One of our tour leaders, Drew, was providing support for the day. He really encouraged me every time I saw him.
“You are spinning well,” he said. “You are looking really good.”
I smiled and felt more energized as he talked to me and took photos. I also felt encouraged by the riders who were descending and would give me a thumbs up or say “Allez!” (go) as they passed by.
As I neared the second to the last switchback, a car in front of me stopped. I was on about a 10% grade at the point. “Go!” I yelled, forgetting that I was in France. I was afraid that if I stopped I’d never make it to the top. The car started just as I neared the point of having to stop or go into the oncoming traffic lane to go around.
I passed the memorial to Tom Simpson – an English Tour de France rider who died while riding up the mountain caused by the drugs he was using.
When I arrived at the top, I took the wrong turn, and Ann (another tour leader) came down to tell me that I needed to go up one more incline - about 100 feet – to the end. She held me steady as I clipped back in my bike and prepared to tackle the last steep climb.
I made it to the top and saw my friends who had arrived before me. They were clapping and cheering me for making it. It was a magical moment. The mountain was beautiful from on top. Mount Ventoux was the highest point for miles and miles around, and the views were awesome.
There was candy for sale at the top, and also a gift shop and bar. I rewarded myself with a Coca Light and a Snicker’s bar. The top was really very pristine and didn’t have the feeling of being commercialized. I felt peaceful on top seeing the beauty of the panoramic view and feeling my sense of accomplishment of having made it to the top.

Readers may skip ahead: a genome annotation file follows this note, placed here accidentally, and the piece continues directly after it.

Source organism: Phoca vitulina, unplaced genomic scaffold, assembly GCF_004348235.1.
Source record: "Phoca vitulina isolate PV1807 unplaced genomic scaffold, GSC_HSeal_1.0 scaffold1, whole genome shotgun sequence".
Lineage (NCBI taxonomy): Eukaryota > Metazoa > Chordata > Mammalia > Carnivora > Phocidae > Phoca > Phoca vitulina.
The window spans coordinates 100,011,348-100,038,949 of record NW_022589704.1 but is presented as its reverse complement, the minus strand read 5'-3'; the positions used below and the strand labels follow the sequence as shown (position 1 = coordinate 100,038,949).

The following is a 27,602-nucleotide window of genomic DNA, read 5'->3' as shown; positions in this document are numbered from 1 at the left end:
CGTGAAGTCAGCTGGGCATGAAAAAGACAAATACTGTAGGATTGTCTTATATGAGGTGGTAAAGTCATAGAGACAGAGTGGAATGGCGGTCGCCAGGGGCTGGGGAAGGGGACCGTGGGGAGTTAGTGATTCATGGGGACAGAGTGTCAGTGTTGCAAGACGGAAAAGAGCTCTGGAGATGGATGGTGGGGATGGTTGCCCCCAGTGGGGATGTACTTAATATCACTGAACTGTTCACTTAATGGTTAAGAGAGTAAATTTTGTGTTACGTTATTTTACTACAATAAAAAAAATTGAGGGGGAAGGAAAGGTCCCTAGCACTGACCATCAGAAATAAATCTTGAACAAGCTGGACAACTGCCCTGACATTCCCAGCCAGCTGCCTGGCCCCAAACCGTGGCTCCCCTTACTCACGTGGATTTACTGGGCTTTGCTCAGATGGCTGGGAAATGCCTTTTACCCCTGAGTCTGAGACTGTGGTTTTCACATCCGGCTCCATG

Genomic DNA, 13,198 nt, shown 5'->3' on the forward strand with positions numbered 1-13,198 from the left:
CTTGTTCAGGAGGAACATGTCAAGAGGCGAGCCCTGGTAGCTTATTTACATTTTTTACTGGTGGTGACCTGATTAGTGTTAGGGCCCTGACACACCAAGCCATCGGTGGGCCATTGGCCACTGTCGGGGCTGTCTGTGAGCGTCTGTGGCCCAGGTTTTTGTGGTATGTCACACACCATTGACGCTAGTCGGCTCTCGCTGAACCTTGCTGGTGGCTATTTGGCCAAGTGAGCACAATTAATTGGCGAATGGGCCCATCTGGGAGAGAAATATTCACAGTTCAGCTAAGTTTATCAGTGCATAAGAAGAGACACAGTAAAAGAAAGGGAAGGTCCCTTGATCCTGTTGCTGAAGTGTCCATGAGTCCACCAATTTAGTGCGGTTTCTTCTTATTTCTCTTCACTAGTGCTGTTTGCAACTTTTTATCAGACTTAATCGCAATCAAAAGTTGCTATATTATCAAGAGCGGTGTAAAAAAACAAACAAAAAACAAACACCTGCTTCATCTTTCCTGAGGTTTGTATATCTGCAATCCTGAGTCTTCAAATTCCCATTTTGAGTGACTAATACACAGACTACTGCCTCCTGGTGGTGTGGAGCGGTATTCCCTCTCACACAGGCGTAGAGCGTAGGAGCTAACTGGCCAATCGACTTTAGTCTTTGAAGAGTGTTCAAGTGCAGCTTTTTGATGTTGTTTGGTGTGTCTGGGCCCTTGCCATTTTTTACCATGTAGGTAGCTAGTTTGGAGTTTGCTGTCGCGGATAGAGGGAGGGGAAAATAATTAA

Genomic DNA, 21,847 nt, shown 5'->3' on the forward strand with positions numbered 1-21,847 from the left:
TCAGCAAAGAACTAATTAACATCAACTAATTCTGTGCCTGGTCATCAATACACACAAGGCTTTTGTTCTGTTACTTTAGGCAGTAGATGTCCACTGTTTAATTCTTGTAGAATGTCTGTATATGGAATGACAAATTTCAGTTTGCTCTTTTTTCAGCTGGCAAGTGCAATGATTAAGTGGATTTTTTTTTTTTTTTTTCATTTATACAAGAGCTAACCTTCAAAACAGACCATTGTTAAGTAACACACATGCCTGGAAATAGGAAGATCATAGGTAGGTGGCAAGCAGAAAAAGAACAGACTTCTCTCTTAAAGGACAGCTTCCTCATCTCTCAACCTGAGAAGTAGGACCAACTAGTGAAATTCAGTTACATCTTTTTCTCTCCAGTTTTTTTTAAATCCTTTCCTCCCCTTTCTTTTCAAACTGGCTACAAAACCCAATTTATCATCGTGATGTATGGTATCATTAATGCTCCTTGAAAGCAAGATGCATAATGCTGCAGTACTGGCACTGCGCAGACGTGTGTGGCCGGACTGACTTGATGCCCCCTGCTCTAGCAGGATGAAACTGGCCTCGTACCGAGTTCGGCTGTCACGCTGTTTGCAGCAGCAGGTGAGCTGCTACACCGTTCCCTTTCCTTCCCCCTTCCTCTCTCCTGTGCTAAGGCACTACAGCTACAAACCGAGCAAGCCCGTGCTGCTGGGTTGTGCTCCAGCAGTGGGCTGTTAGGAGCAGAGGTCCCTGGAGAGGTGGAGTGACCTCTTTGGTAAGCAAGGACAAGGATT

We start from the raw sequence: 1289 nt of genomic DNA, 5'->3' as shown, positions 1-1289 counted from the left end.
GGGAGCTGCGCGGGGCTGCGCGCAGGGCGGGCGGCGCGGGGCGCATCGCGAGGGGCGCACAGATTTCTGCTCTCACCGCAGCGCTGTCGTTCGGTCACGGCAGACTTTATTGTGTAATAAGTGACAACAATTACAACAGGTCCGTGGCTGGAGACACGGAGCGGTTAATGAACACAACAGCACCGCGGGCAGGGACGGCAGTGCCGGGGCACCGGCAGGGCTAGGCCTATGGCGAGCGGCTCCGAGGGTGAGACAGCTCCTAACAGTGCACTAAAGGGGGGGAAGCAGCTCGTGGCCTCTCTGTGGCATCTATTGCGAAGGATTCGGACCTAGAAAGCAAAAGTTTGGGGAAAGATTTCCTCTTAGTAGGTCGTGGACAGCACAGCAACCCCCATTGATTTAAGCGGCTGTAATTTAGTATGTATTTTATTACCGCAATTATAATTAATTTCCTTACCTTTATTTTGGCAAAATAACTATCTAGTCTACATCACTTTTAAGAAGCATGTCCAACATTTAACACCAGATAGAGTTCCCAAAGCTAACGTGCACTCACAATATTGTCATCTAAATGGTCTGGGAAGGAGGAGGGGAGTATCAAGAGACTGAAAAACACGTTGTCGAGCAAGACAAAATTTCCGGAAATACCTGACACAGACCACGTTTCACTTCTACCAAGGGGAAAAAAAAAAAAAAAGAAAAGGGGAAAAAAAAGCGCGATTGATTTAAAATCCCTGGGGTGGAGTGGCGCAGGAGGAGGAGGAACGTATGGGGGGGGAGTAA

By far, that was the hardest climb I have ever done. It is relentless with an average grade of 9.5%. All of the riders who took on Mount Ventoux made it up that day. Our oldest rider, Ian (an Australian), who is over 60, made it up in a double chain ring. We saw him as he neared the final stretch.
“Aussie, Aussie, Aussie – Oy, oy, oy,” we said. (Apparently some sort of national saying?) He was the inspiration of the day for me and many of the other riders.
The photo of us on that day shows us all beaming with radiant smiles. For most of us, this was by far the most difficult ride we will ever encounter. And all of us made it up – despite our worried thoughts on the way up that maybe we couldn’t do it. Our minds had taken over when our bodies wanted to quit. In the process, we uncovered the truth about how strong all of us were in body, mind and spirit.
Following the ride up, we descended down the mountain toward our campground for the night. I made sure to give the riders heading up a thumbs up when I could, hoping that my bit of encouragement would make a difference for them as it had for me.
We stayed at a Roman theme campground that was really tacky. We ate food at the campground, too tired to ride to town. Near the restaurant was the karaoke bar and we listened to the French singers attempt the words of songs by English-speaking groups (Village People, Queen, U-2). That was seriously the worst karaoke I have heard in my life! But it was a good laugh for us that evening.
My tent was at least a quarter mile from the bathroom – and I had to put it on gravel – but despite the inconveniences, I slept deeply and peacefully all night.
Total miles: 68